A prenup or premarital agreement is a contract between you and your perspective spouse. Why would you want to do this? You would want to do this if you had been married before and you had assets and children from a prior relationship and you wanted to protect those assets and you also wanted to provide for your children.
Another reason why you would want to do a premarital agreement or same thing as a prenup is if there is going to be a disparity in income or earning ability between the parties. Perhaps, you want to protect a family inheritance. You want to protect a family business. You want to clearly delineate your rights and responsibilities going into a marriage relationship.
A prenuptial agreement is enforceable as a contract so long as several requirements have met. One requirement is there needs to be full disclosure of all assets and liabilities going into the marriage relationship, because under contract law, you need to know what you are giving up or agreeing to. You need to be fully apprised.
The other factor that goes into a prenuptial agreement that makes it enforceable is conscionability. Was there any duress, was there any force, was there any arm twisting in going into signing this agreement. Other factors to consider are that a prenuptial agreement cannot contract away parenting rights and any provisions in a prenuptial agreement that relate to spousal support. In other words, alimony or maintenance are reviewed by the court on the basis of conscionability.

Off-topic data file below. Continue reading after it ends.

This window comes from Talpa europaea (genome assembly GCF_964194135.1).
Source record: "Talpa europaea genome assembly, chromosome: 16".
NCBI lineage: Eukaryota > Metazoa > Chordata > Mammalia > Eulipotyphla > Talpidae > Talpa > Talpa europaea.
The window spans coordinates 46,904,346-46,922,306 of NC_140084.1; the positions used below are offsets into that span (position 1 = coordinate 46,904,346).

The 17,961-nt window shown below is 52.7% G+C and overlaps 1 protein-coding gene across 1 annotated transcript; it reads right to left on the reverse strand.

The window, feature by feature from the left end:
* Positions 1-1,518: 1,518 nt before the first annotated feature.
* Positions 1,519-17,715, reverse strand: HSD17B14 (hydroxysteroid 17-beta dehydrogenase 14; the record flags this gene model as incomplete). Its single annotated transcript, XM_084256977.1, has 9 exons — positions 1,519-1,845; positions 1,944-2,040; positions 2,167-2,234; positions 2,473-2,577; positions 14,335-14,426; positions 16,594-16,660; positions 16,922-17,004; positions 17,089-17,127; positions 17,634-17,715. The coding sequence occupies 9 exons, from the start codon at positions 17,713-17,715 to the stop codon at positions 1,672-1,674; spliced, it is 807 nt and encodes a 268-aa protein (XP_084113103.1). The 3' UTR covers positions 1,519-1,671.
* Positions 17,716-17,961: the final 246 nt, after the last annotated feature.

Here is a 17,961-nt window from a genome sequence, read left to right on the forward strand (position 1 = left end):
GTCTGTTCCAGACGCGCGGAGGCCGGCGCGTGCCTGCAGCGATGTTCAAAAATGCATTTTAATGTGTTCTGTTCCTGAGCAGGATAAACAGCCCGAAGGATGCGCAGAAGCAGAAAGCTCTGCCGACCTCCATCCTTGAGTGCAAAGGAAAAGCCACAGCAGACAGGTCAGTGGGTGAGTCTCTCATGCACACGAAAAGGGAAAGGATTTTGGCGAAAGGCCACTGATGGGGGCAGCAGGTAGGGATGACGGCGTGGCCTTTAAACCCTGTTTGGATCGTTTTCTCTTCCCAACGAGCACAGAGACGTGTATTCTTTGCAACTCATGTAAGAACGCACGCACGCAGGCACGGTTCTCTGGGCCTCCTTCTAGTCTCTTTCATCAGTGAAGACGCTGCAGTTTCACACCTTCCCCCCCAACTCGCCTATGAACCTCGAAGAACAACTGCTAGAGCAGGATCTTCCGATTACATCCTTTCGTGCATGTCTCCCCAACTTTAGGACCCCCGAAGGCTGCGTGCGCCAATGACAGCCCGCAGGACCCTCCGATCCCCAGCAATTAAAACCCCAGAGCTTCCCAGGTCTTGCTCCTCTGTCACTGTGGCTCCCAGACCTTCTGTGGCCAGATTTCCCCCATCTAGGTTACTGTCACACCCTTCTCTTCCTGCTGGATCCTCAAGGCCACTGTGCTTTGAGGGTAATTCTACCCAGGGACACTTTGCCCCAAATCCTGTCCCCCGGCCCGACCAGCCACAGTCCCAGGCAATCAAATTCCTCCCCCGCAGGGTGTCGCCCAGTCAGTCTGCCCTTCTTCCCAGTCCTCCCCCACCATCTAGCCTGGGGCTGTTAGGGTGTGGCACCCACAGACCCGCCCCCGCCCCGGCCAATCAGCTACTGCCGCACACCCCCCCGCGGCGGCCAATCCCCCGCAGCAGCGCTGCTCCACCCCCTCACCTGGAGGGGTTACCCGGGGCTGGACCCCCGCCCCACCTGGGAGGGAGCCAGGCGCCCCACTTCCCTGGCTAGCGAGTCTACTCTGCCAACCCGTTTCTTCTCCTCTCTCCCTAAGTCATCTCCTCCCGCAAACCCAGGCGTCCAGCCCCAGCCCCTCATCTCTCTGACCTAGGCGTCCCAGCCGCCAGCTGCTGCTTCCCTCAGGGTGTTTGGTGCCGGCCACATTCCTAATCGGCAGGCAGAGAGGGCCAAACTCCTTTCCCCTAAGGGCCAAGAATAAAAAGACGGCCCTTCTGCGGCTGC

If it’s going to be totally unfair when the time comes to enforce it, the court might disregard those provisions. Same with attorney’s fees. If you do a waiver of attorney’s fees in a prenuptial agreement, the court does have the right to review that waiver along with a maintenance waiver for conscionability. The example that I would give is a long term marriage and I’ll just use the wife for example.
The wife waives maintenance and she becomes ill. Maybe she has breast cancer. She can’t work. She’s ill. Husband is very successful, business executive. He’s making six figures. Is it really fair for him not to pay her any maintenance in a long term marriage? In that situation, the court would say, “Probably not.” If you are contemplating getting married and you fall within that particular kind of situation where you’ve been married before, you’re older, you have assets or you want to clearly delineate your rights and responsibilities going into a marriage relationship, call me. Make an appointment, come in. It might be the best money you’ve ever spent.
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